Document Type


Publication Title

Northwestern Law Review Colloquy



Publication Date



Anti-Corruption; Constitutional Theory;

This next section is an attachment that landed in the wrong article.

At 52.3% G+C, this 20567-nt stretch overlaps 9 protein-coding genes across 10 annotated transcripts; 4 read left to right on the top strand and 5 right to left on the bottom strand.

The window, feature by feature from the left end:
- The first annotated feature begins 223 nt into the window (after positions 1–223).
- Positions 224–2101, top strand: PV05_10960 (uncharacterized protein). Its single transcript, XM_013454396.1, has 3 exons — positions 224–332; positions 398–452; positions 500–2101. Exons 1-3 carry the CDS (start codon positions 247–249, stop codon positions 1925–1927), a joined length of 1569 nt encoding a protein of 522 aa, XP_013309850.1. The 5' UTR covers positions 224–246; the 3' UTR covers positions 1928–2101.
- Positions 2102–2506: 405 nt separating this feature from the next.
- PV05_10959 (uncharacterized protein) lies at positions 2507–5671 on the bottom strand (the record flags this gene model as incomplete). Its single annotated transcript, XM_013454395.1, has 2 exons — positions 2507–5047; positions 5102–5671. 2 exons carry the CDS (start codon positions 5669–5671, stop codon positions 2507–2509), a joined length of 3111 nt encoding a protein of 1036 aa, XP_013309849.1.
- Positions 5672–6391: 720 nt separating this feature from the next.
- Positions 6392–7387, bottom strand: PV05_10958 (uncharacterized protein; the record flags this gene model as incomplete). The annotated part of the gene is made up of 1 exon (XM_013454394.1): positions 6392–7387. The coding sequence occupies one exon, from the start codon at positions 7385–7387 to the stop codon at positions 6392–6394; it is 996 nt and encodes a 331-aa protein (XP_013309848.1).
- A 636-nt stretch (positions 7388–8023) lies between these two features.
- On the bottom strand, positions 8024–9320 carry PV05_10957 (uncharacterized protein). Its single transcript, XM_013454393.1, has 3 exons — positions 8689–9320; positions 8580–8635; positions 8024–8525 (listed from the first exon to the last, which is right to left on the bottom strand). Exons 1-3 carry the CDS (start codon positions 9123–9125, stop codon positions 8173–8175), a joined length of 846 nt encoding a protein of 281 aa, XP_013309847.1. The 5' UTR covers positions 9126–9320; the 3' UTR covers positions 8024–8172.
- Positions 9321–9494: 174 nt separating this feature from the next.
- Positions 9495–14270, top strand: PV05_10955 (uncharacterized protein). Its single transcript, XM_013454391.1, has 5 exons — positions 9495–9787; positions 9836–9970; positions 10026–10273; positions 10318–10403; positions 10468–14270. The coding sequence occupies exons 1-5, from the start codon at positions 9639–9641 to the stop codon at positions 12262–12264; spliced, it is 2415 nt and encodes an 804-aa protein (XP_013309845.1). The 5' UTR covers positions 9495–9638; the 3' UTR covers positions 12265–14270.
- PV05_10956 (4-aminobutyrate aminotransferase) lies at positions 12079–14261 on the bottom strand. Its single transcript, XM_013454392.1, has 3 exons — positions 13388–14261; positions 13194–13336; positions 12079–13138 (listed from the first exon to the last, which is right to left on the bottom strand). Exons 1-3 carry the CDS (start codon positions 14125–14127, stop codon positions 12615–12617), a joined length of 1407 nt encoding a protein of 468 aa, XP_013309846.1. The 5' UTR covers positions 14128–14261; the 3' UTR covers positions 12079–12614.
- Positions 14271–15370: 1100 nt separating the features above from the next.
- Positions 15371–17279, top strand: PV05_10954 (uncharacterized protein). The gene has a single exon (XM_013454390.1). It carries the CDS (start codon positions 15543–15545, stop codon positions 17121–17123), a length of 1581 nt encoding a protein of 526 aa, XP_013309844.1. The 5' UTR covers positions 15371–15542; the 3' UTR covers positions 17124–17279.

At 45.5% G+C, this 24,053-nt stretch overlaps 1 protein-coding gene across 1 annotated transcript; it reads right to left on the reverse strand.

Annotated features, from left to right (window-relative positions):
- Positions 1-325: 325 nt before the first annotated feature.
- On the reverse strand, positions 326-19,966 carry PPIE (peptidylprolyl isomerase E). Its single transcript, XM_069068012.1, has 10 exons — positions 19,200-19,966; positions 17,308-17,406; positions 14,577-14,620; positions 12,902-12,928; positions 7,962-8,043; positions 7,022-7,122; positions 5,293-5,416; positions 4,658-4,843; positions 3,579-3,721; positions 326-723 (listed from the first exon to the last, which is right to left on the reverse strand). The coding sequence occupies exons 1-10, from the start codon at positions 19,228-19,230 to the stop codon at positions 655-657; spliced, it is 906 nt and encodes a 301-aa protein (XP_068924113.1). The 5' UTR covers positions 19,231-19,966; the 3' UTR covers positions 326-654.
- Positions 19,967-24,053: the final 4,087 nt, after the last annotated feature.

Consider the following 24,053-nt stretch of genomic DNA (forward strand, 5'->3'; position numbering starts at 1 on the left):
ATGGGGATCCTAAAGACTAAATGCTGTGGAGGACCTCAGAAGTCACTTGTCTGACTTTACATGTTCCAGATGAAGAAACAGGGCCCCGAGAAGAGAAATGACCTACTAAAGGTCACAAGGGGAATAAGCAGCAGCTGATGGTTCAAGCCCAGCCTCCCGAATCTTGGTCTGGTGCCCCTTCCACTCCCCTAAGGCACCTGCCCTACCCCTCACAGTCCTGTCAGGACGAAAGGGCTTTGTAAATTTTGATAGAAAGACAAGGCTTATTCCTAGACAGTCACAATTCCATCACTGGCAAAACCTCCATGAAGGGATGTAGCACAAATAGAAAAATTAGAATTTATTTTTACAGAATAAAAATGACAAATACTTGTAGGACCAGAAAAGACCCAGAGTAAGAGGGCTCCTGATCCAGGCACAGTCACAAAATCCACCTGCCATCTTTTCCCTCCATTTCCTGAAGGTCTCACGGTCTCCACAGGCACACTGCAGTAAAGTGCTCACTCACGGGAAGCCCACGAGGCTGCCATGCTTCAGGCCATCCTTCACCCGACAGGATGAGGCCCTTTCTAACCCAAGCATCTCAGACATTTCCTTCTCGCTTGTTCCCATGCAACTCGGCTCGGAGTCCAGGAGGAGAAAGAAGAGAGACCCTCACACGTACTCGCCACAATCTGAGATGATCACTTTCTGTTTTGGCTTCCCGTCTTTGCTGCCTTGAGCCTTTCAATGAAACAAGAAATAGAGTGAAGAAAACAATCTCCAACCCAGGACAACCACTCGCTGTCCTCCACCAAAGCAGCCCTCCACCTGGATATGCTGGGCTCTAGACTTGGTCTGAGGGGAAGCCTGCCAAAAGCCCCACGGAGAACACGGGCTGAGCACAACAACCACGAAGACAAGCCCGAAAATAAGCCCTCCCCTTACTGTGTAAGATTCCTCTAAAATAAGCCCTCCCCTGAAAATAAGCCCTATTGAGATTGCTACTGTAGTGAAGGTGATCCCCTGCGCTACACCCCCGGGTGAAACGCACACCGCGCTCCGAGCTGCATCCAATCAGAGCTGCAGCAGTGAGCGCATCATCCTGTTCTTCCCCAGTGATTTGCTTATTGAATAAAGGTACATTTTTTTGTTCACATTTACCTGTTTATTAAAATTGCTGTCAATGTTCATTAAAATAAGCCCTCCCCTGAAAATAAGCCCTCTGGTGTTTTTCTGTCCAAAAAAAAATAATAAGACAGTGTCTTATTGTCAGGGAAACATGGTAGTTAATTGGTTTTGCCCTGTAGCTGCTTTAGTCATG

What was the purpose of the American Constitution? What was it made to do by those who made it? This question — which might be at the center of constitutional theory — is not explicitly asked as often as one might think. Instead, it frequently takes a backseat to other questions about the appropriate mode of constitutional interpretation or the specific purposes of particular texts. And yet it is an important question. How did the Framers (and then the second Framers, the amenders) imagine their own purposes? What are legitimate ways to determine their purposes? Most importantly for the purposes of this colloquy, should their general purposes in constitutional design have any bearing on how courts review the constitutionality of congressional activity? I have argued in many places — including in the prior pieces in this colloquy — that the Constitution was designed for fighting corruption. Others, including Professor Lawrence Lessig, have made similar arguments; in a brief to the Supreme Court in a recent case, Lessig chronicled in exhaustive fashion the depth and meaning of the word corruption to the men who wrote the Constitution. The argument shows how anti-corruptionism was understood as a central purpose at the time of its drafting. I have used the text of the Constitution, political debates, discussions, contemporary writings about the Constitution, and, most importantly, the debates inside the Constitutional Convention to show that the men who wrote the Constitution saw the Constitution’s job — or purpose — or function — to be anti-corruptionism. In this Essay I turn away from proving that corruption was a purpose that motivated the Constitution, and I ask the readers to assume, for the sake of argument, that it was. I instead shift to Tillman’s challenge: Should a motivating purpose of the Constitution play a role in constitutional interpretation? If so, what role? Original intent of particular clauses is frequently called upon to fill in textual gaps in the Constitution. But what of original intent of the Constitution as a whole? Structure, in at least two instances — separation of powers and federalism — is sometimes used both to interpret particular texts, and to act something like a freestanding constitutional principle. Is this because separation of powers was a purpose of the Constitution? Purpose occupies an oddly undefined land — it is somewhere between structure, the purpose of particular clauses, and arguments about what constitutions in general are designed to do. This Essay is an introduction to a generic argument about constitutional purpose and its role in court cases. It first examines what constitutional purpose might look like if it played a role in constitutional decisionmaking, and explains how purpose is different than closely related modes of constitutional interpretation.